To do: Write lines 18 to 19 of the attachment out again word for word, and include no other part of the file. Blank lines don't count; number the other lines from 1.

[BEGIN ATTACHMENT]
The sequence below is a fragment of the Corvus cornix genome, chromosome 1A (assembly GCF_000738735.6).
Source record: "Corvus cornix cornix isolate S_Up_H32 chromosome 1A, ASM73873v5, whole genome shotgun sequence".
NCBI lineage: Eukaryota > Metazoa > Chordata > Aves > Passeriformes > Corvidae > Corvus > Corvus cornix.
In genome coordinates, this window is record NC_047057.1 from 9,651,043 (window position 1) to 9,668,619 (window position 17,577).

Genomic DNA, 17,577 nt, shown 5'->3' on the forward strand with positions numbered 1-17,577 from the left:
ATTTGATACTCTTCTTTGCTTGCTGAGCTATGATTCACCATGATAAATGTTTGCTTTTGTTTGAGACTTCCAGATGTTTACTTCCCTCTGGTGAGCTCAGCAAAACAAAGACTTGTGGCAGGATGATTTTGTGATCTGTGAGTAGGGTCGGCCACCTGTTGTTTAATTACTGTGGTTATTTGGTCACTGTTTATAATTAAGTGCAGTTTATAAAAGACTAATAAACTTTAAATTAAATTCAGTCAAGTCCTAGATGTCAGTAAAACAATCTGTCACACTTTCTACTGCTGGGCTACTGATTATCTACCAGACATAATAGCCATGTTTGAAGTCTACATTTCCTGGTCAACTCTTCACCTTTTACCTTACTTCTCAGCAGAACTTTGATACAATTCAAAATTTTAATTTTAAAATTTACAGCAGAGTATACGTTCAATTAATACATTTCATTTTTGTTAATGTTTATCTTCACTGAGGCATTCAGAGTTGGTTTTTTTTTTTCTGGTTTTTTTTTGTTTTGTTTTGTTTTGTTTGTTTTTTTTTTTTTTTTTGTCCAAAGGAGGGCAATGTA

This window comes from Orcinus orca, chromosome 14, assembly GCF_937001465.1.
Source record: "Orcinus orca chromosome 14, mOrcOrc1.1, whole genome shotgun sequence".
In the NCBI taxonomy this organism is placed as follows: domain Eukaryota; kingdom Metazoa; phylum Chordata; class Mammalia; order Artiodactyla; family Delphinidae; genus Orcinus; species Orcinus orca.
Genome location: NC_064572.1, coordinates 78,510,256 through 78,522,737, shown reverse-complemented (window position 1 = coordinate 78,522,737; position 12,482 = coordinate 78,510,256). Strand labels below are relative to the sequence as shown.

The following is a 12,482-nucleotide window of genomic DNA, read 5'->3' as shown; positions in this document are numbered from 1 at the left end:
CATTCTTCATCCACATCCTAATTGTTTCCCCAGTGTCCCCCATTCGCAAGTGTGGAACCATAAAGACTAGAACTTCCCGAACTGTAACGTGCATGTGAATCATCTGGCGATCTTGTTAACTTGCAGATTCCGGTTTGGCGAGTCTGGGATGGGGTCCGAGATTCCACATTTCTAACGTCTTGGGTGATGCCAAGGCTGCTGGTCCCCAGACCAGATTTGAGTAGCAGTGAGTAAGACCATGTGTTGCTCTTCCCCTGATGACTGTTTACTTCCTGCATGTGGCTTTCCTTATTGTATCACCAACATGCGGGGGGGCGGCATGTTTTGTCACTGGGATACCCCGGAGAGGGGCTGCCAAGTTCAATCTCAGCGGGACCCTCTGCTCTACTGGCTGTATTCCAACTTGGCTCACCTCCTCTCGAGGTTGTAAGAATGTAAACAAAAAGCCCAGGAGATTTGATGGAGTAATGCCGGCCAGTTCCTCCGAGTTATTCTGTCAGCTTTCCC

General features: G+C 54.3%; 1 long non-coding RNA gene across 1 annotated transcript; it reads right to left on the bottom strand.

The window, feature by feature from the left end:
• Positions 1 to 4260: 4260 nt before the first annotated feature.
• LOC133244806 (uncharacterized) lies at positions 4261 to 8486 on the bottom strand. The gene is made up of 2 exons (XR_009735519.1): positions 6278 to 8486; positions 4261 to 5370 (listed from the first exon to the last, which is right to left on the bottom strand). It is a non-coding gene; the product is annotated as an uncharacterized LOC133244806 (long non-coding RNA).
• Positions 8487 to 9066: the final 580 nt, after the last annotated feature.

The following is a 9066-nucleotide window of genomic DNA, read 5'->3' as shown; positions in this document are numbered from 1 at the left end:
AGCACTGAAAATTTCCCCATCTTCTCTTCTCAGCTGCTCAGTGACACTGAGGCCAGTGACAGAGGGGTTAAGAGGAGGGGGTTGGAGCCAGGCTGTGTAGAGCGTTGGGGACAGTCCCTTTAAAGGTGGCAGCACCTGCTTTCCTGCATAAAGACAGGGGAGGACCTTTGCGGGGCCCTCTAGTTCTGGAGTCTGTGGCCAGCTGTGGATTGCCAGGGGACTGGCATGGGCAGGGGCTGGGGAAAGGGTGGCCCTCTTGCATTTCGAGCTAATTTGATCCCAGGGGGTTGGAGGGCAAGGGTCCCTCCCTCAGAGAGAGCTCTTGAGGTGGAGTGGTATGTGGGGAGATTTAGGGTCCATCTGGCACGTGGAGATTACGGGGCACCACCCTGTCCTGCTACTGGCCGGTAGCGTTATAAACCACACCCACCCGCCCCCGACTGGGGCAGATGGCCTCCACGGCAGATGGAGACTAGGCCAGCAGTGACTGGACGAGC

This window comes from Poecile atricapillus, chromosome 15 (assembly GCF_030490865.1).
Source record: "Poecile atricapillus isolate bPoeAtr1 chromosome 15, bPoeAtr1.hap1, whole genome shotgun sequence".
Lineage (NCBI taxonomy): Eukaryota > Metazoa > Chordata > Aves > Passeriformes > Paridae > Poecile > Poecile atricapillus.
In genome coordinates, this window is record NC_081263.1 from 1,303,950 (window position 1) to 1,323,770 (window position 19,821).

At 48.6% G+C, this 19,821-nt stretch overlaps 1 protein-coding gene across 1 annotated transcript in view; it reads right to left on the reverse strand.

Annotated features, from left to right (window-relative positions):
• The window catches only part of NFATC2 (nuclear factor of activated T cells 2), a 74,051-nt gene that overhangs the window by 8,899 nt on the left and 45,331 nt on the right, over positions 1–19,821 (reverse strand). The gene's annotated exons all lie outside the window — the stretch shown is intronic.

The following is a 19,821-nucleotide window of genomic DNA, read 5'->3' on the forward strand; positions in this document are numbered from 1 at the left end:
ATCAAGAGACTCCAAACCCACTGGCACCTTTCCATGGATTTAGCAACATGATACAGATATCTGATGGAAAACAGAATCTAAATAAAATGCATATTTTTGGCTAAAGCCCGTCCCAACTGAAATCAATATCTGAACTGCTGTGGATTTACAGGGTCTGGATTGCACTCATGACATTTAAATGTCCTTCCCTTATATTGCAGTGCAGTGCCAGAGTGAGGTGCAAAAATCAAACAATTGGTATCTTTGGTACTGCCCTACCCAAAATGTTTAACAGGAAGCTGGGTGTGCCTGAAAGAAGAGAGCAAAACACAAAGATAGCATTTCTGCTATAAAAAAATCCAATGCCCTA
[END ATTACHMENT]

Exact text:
The following is a 9066-nucleotide window of genomic DNA, read 5'->3' as shown; positions in this document are numbered from 1 at the left end:
AGCACTGAAAATTTCCCCATCTTCTCTTCTCAGCTGCTCAGTGACACTGAGGCCAGTGACAGAGGGGTTAAGAGGAGGGGGTTGGAGCCAGGCTGTGTAGAGCGTTGGGGACAGTCCCTTTAAAGGTGGCAGCACCTGCTTTCCTGCATAAAGACAGGGGAGGACCTTTGCGGGGCCCTCTAGTTCTGGAGTCTGTGGCCAGCTGTGGATTGCCAGGGGACTGGCATGGGCAGGGGCTGGGGAAAGGGTGGCCCTCTTGCATTTCGAGCTAATTTGATCCCAGGGGGTTGGAGGGCAAGGGTCCCTCCCTCAGAGAGAGCTCTTGAGGTGGAGTGGTATGTGGGGAGATTTAGGGTCCATCTGGCACGTGGAGATTACGGGGCACCACCCTGTCCTGCTACTGGCCGGTAGCGTTATAAACCACACCCACCCGCCCCCGACTGGGGCAGATGGCCTCCACGGCAGATGGAGACTAGGCCAGCAGTGACTGGACGAGC